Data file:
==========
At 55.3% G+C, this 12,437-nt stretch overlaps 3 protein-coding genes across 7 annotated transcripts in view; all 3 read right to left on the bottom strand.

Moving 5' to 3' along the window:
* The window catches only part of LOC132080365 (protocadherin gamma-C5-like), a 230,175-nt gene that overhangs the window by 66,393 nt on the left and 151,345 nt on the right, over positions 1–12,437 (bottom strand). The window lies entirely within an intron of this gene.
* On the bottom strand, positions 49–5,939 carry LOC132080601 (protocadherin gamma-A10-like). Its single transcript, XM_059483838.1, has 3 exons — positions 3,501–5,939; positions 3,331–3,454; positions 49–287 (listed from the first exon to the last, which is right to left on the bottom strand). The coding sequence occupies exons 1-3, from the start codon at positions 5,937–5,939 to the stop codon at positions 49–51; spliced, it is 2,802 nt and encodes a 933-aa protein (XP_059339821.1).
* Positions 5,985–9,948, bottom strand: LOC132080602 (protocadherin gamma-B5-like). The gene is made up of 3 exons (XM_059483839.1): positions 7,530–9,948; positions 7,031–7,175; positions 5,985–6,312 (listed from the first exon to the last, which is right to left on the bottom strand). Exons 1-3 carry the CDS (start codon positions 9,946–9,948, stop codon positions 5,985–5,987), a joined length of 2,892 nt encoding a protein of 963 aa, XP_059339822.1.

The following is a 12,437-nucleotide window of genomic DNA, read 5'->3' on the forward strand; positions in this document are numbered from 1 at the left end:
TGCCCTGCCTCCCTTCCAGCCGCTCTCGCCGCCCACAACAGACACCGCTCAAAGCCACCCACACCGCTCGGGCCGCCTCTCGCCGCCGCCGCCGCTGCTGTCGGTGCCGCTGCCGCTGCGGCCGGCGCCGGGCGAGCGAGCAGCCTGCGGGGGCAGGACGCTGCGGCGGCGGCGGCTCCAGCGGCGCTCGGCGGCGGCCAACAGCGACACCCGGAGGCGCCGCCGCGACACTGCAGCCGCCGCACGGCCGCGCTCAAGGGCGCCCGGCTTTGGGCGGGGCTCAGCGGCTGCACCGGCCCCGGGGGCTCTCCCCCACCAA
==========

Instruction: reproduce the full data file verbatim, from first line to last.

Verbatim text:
At 55.3% G+C, this 12,437-nt stretch overlaps 3 protein-coding genes across 7 annotated transcripts in view; all 3 read right to left on the bottom strand.

Moving 5' to 3' along the window:
* The window catches only part of LOC132080365 (protocadherin gamma-C5-like), a 230,175-nt gene that overhangs the window by 66,393 nt on the left and 151,345 nt on the right, over positions 1–12,437 (bottom strand). The window lies entirely within an intron of this gene.
* On the bottom strand, positions 49–5,939 carry LOC132080601 (protocadherin gamma-A10-like). Its single transcript, XM_059483838.1, has 3 exons — positions 3,501–5,939; positions 3,331–3,454; positions 49–287 (listed from the first exon to the last, which is right to left on the bottom strand). The coding sequence occupies exons 1-3, from the start codon at positions 5,937–5,939 to the stop codon at positions 49–51; spliced, it is 2,802 nt and encodes a 933-aa protein (XP_059339821.1).
* Positions 5,985–9,948, bottom strand: LOC132080602 (protocadherin gamma-B5-like). The gene is made up of 3 exons (XM_059483839.1): positions 7,530–9,948; positions 7,031–7,175; positions 5,985–6,312 (listed from the first exon to the last, which is right to left on the bottom strand). Exons 1-3 carry the CDS (start codon positions 9,946–9,948, stop codon positions 5,985–5,987), a joined length of 2,892 nt encoding a protein of 963 aa, XP_059339822.1.

The following is a 12,437-nucleotide window of genomic DNA, read 5'->3' on the forward strand; positions in this document are numbered from 1 at the left end:
TGCCCTGCCTCCCTTCCAGCCGCTCTCGCCGCCCACAACAGACACCGCTCAAAGCCACCCACACCGCTCGGGCCGCCTCTCGCCGCCGCCGCCGCTGCTGTCGGTGCCGCTGCCGCTGCGGCCGGCGCCGGGCGAGCGAGCAGCCTGCGGGGGCAGGACGCTGCGGCGGCGGCGGCTCCAGCGGCGCTCGGCGGCGGCCAACAGCGACACCCGGAGGCGCCGCCGCGACACTGCAGCCGCCGCACGGCCGCGCTCAAGGGCGCCCGGCTTTGGGCGGGGCTCAGCGGCTGCACCGGCCCCGGGGGCTCTCCCCCACCAA